October 26 2012 04:08PM
When we last checked in on the 2013 NHL Draft rankings, it was all about Nathan MacKinnon. The October rankings...haven't changed at all. He's still the number one player on the list and it's not close. Copper & Blue writer Alan Hull got to view MacKinnon in person in early October and though he thought MacKinnon had an off game, he did see the skill:
"He certainly showed that he does have high-level skills, though I didn't see anything on this night that I would classify as elite. Among his biggest assets, he has the ability to be strong on the puck and hold off defenders with his strength and he has some explosive speed when he wanted to show it, which unfortunately was not often enough on this night."
Hull's biggest criticism? A lack of attention to defense. Something that is nearly universal in young scoring centers:
As a centre, he needed to be down below the face-off dot much more often engaging in the team's defensive zone coverage. Instead, I found him to be staying too high, and at the first appearance of an opportunity for the Mooseheads to gain possession, he was gone...out towards the blue line and frequently beyond it hoping to lead the rush.
MacKinnon is one of three Mooseheads in the top 24 in this month's Consensus Rankings. The sources for the consensus list are Bob McKenzie, Future Considerations, ISS, Corey Pronman of Hockey Prospectus, and The Scouting Report.
October 18 2012 09:45AM
A dying breed?
Photo via Wikimedia Commons
A couple of days ago, I looked at draft pick origins by league. The most significant conclusion from that article concerned Eastern Europe:
The most obvious takeaway from the data is the slump from Eastern European leagues. In 2003 and 2004, leagues in Belarus, The Czech Republic, Latvia, Poland, Russia, and Slovakia accounted for 19% of all picks. In 2011 and 2012 those same leagues accounted for just 5% and 4% of all picks. In fact, since 2007, those leagues haven't combined for more than 5% of all selections.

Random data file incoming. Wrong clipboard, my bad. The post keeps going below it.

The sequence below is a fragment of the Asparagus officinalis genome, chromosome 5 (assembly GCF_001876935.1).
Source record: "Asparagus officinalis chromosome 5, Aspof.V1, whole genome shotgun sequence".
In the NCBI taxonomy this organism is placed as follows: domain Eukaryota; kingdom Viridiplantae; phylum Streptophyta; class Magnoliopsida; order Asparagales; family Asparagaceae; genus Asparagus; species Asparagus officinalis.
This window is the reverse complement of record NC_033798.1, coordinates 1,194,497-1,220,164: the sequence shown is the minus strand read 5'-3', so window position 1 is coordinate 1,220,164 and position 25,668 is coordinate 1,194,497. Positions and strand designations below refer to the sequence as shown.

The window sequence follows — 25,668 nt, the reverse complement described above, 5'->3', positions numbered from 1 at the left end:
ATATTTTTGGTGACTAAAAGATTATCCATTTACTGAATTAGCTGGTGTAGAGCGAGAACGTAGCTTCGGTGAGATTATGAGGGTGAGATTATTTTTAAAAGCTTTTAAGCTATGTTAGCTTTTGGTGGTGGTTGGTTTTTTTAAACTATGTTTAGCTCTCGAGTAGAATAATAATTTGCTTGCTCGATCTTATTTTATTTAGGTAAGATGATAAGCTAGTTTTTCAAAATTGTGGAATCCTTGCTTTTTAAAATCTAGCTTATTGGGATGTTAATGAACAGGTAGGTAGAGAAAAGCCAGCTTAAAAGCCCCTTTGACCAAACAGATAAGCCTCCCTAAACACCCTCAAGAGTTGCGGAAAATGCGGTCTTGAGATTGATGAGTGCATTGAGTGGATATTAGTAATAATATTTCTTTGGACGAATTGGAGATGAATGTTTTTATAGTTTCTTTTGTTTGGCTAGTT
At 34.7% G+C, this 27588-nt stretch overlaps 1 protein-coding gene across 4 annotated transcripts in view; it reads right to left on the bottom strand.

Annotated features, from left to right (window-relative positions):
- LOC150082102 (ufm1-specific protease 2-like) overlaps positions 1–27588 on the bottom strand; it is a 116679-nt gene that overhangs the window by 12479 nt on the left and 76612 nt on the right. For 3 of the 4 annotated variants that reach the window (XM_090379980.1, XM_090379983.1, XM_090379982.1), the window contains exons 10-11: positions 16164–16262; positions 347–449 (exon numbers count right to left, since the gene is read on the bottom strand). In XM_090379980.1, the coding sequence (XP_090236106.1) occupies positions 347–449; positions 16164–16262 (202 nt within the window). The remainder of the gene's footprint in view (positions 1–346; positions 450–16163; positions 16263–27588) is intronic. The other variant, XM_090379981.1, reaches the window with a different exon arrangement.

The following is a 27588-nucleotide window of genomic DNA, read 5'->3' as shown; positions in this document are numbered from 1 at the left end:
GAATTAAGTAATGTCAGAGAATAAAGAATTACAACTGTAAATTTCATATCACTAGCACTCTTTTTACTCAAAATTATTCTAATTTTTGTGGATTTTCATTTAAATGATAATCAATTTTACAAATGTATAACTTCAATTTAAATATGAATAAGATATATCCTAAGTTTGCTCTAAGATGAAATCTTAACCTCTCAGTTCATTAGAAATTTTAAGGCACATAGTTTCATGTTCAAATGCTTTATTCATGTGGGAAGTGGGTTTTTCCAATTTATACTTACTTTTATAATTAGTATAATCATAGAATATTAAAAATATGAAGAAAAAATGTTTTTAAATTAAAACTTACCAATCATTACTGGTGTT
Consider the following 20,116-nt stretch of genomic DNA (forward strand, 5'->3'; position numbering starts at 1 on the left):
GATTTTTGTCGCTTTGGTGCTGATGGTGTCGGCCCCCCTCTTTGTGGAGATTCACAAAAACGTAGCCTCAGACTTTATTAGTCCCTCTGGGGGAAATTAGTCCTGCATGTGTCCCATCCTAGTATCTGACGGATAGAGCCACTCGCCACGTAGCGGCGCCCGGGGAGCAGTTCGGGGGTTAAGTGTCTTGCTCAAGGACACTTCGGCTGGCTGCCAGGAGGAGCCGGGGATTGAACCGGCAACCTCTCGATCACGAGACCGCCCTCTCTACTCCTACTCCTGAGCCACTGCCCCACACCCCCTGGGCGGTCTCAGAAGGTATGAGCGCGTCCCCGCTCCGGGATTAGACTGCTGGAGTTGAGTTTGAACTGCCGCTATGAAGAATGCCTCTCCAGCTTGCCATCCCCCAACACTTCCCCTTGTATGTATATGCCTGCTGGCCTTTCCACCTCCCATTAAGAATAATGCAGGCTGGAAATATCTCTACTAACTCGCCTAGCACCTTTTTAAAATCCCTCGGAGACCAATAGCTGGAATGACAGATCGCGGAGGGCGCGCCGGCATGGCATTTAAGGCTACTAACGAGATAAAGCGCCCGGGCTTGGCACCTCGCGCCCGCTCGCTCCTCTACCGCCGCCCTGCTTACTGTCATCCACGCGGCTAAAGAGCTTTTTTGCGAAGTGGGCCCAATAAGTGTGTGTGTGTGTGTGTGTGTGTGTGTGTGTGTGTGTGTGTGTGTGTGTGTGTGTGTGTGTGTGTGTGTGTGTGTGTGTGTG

One possible explanation raised by commenters, is that the distribution of picks by nationality hasn't changed, rather the reason for the shift in league distribution is the sheer amount of imports playing junior hockey in Canada.
I sorted the data by birth country and found that explanation doesn't hold water either.
October 15 2012 03:51PM
Photo by Bri Weldon, via Wikimedia Commons
Lockout talk dominates every level of the hockey world, so we're doing our best to avoid it at all costs. My focus this week is on the NHL draft, specifically the last 10 years. I'll poke and prod the data in search of interesting conclusions and trends. After the break, I'll lay out the raw data.
October 12 2012 11:45AM
...begat Kovalev who begat...
Photo by Michael Miller, via Wikimedia Commons
This is the first installment of Trade Chains, a series which will take look at the legacy of trades throughout NHL history, but unlike Matthew 1:2, we'll spare you the begat. This is a numbers site, so we'll go with charts instead.
In 1984-85, the Pittsburgh Penguins were made up of Mario Lemieux and a series of players Mario Lemieux used as bumpers to deflect shots into the net. While Lemieux's rookie season was brilliant, it wasn't nearly enough to get the Pens out of the Patrick Division basement. They were the second-worst team in the league, and unlike the previous year, they didn't purposefully tank to get there.
The Penguins had the second overall pick in the 1985 draft and while they wanted the top-ranked player and ideal #2 center Craig Simpson, an 18-year old with two seasons of NCAA hockey under his belt, the Toronto Maple Leafs held the top pick. With the Leafs intent on taking Simpson, the Pens were likely to get a defenseman, either 2nd-ranked Dana Murzyn or 3rd-ranked Wendel Clark. But as luck would have it, Maple Leafs General Manager Gerry McNamara alienated Simpson's parents, leading Simpson to tell the Leafs to look elsewhere at #1. When the Leafs went for the truculent Clark, the Pens leapt at the chance to take Simpson, or as Pens' GM Eddie Johnston called him, the "impressive kid."
But Simpson wasn't the NHL scorer he was projected to be as he scored just 105 points in his first 169 games, leading the Penguins to trade him to him on November 24th 1987, along with Dave Hannan, Moe Mantha and Chris Joseph to Edmonton for all-world defenseman Paul Coffey and Dave Hunter. That trade would spawn eleven more trades and that trade lives on in Pittsburgh today.
September 21 2012 02:38PM
Photo by Ryan Meier, all rights reserved.
The 2013 NHL Draft order might have some excitement to it, excitement that's been stripped away of the last three drafts by the Edmonton Oilers and their grip on the worst. But with a possible season cancellation in the works, this draft might come down to the luck of a ping pong ball.